The day after Valya got citizenship, she left Bill for her tennis instructor.
Bill became a ghost in the apartment, pattering about in his yellowing socks and wondering if his feet even made a sound. The mismatched coffee cups next to the kitchen sink sat there. In the past, an unseen and unnoticed force had washed them and put them back in the cupboard. It left when Valya left.
He didn’t dust the rows of china figurines, polish the silverware, or wind up the finicky brass carriage clock that they’d inherited from his grandmother. The glass over their wedding photo accumulated greasy smears that coloured their faces yellow. Two jaundiced figures, one fifty-five and one twenty-two, grinning inanely at the camera. Each celebrated their separate achievements, and neither of those achievements was marriage.
When he had told his family about Valya, their scepticism had wounded him. Siberia, he informed them, was a different world, where women were different: less complicated and more adoring. A stunning twenty-one year old could fall in love with a man in the prime of life. How could she fail to do so? She would adore both him and the gifts he brought: a new country; security; chicken chow mein in front of the television; a man who didn’t drink or hit her; worn snot-green carpets to vacuum; stares in the streets; that pale sweaty body in bed.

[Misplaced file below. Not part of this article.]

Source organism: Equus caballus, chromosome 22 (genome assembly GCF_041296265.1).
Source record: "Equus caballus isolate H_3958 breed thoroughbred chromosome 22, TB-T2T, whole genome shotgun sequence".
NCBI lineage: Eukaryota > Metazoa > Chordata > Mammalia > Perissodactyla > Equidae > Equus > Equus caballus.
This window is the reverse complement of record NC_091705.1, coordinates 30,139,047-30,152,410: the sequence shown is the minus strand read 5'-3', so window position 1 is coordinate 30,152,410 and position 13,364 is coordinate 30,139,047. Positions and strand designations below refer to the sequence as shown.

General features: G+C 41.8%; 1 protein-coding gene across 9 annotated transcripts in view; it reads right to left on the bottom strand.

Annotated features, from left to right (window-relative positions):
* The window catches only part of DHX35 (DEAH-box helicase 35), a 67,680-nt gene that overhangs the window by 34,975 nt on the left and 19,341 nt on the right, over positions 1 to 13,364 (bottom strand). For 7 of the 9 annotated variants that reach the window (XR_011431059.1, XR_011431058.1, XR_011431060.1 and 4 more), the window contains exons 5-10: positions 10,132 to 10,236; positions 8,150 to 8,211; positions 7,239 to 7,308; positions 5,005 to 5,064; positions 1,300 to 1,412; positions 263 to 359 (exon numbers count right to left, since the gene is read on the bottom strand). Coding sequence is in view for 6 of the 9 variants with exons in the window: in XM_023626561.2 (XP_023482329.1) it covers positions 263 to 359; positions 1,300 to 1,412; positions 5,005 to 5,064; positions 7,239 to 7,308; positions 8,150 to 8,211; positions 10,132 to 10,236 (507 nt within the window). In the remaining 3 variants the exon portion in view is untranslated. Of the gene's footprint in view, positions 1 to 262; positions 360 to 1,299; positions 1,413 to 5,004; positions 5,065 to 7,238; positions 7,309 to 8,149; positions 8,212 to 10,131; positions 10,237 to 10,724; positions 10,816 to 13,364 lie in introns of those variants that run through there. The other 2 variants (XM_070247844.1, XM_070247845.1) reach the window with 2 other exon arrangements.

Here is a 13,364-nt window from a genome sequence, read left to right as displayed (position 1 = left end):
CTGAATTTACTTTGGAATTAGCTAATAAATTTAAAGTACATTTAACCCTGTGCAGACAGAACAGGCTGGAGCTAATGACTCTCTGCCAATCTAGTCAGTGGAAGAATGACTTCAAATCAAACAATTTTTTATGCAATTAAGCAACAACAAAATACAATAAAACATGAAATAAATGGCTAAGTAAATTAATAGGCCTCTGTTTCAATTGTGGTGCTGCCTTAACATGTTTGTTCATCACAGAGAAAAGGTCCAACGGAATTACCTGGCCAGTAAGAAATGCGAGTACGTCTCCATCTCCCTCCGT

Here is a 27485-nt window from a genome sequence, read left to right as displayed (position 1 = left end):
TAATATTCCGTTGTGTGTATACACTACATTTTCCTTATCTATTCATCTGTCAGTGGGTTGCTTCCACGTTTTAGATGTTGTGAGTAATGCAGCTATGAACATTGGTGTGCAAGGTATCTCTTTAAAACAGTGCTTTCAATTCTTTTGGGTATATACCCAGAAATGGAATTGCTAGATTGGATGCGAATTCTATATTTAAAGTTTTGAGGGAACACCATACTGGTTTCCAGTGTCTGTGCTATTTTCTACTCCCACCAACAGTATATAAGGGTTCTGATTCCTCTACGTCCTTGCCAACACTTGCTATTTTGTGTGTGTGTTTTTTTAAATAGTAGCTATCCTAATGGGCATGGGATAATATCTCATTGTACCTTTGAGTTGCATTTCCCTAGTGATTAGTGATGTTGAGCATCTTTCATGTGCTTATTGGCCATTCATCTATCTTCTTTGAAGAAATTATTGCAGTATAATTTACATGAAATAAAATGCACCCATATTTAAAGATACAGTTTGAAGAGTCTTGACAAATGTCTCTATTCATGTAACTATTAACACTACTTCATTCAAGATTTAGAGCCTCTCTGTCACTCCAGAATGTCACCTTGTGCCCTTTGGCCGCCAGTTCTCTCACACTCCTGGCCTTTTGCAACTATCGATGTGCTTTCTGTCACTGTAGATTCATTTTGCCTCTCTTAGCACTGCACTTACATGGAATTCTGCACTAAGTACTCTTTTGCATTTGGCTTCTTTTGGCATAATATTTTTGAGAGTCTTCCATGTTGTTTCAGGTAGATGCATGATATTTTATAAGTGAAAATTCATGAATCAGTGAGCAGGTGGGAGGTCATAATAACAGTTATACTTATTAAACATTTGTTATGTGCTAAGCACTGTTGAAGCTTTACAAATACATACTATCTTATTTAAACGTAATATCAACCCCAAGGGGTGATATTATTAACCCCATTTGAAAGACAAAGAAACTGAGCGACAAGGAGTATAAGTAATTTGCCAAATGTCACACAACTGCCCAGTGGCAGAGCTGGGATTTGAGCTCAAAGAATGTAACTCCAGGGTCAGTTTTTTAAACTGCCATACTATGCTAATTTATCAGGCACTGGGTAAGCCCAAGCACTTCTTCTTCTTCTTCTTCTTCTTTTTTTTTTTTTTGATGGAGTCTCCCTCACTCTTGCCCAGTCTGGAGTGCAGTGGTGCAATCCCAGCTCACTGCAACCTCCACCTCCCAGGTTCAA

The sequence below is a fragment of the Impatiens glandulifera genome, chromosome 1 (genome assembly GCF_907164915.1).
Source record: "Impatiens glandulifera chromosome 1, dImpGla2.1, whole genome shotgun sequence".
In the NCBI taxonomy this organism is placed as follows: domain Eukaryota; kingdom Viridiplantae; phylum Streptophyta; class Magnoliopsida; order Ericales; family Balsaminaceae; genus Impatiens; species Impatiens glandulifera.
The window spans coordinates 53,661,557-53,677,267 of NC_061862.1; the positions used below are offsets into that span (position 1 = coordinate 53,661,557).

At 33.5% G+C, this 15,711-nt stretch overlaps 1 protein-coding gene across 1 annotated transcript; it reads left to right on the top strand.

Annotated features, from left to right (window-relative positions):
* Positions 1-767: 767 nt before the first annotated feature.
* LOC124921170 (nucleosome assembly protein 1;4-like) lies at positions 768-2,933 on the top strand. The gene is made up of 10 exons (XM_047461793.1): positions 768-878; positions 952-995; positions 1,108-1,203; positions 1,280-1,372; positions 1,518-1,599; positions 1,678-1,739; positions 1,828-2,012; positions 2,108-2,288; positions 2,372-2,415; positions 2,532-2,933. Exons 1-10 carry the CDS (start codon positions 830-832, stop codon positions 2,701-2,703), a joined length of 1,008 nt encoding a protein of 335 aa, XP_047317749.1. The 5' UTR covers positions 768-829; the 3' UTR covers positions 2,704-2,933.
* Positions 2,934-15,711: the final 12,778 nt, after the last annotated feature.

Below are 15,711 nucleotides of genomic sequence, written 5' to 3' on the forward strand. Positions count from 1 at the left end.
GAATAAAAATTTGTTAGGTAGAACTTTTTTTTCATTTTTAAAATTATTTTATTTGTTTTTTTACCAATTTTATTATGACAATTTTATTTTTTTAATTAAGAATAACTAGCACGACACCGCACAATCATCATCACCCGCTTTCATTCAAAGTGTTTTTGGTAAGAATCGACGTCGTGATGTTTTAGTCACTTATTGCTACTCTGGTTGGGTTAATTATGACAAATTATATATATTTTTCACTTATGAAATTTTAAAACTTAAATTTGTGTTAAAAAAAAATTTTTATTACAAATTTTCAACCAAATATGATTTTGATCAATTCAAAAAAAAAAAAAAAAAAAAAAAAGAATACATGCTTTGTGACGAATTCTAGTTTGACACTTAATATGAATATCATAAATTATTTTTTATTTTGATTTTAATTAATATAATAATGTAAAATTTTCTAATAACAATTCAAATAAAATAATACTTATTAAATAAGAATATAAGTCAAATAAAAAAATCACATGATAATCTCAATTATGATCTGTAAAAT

He made a holiday out of his first visit. Stopping in Moscow, he bought a set of matryoshka dolls from a tourist trap shop. He gave them to her as a gift. She seemed bemused, then shrugged, and in the narrowing of her eyes she was even more beautiful. The dolls sat on the mantelpiece, and a chip in the paintwork revealed cheap cardboard underneath, gradually curling.
She spoke no English. It didn’t matter, as long as he could look at the lines of her curves and the shine of her hair. He enrolled her on language courses, and she went along, and though she received excellent marks on her assignments, she rarely spoke at home. That, he was slightly surprised to discover, didn’t bother him at all, so he did not bother to learn Russian.
She started going out in the evening, leaving his dinner in the oven and returning dutifully at bedtime, but in a better mood than before, so he was pleased. One time he saw her outside a bar, with other young people, laughing at something until her cocktail came out of her nose, and then laughing more because of it. Her laugh displeased him. He had not heard it before, and now it seemed like a dirty secret she’d kept from him.
When he awoke to find her gone, a note written in impeccable English on her pillow, he felt aggrieved. When did she even start tennis lessons? His investment was in a woman who would be easily pleased, would easily love, and need so much less than a western woman. Hadn’t she looked perfect by his side?